Asthma: Overuse of Quick-Relief Medicines
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Medicines for quick relief of the narrowed bronchial tubes caused by asthma include short-acting beta2-agonists. These medicines relieve sudden increases of symptoms (asthma attacks) quickly. But overuse may be harmful.
Overuse of short-acting beta2-agonists has been associated with worsening asthma and increased risk of death. 1 People who have severe asthma usually are the ones at greatest risk for illness and death from asthma. They may be taking higher doses of short-acting beta2-agonists to control their symptoms instead of increasing the use of anti-inflammatory medicine such as inhaled corticosteroids.
People who overuse short-acting beta2-agonists may feel their asthma is under control when, in fact, inflammation in the airways is becoming worse, putting them in danger of a severe, life-threatening attack (status asthmaticus).
- May delay medical care and increase your chances of having a severe asthma attack that can be life-threatening.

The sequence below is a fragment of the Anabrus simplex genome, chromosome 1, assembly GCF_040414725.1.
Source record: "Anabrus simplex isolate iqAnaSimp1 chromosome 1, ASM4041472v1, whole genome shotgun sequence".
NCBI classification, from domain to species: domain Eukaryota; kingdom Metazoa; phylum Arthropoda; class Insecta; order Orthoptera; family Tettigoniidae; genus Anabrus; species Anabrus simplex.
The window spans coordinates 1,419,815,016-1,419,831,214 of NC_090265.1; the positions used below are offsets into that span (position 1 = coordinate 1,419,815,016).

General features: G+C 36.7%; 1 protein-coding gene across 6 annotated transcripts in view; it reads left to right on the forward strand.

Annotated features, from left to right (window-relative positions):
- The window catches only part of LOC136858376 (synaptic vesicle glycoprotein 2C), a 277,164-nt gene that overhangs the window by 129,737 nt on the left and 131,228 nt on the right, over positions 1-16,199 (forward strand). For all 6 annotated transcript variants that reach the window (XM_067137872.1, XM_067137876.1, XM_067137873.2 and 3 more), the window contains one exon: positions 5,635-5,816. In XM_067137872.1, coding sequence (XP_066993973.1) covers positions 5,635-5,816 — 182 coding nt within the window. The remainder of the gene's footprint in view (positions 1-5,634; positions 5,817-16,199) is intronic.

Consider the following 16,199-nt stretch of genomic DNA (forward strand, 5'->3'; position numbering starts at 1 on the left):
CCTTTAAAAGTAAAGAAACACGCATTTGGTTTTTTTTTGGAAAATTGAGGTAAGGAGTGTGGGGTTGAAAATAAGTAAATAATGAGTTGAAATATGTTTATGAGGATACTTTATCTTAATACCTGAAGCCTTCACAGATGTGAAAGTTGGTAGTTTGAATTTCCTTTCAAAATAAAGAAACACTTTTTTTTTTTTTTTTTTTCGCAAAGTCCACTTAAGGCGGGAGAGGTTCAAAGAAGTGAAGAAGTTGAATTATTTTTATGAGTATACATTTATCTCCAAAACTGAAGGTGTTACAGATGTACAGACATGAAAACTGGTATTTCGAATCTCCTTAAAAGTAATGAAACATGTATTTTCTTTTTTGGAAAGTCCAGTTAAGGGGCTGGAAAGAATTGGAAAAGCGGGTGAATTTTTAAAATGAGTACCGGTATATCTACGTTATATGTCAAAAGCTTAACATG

- Can decrease the future effectiveness of these medicines.
- Treats the early narrowing of bronchial tubes without treating long-term inflammation.
In general, you may need more long-term treatment if you are using short-acting beta2-agonists on more than 2 days a week (except before exercise). Talk to your doctor if you are using your quick-relief medicine this often. Frequent use of quick-relief medicines may mean that your symptoms and inflammation are not well controlled.
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|Primary Medical Reviewer||John Pope, MD - Pediatrics|
|Specialist Medical Reviewer||Lora J. Stewart, MD - Allergy and Immunology|
|Last Revised||March 14, 2013|
Last Revised: March 14, 2013
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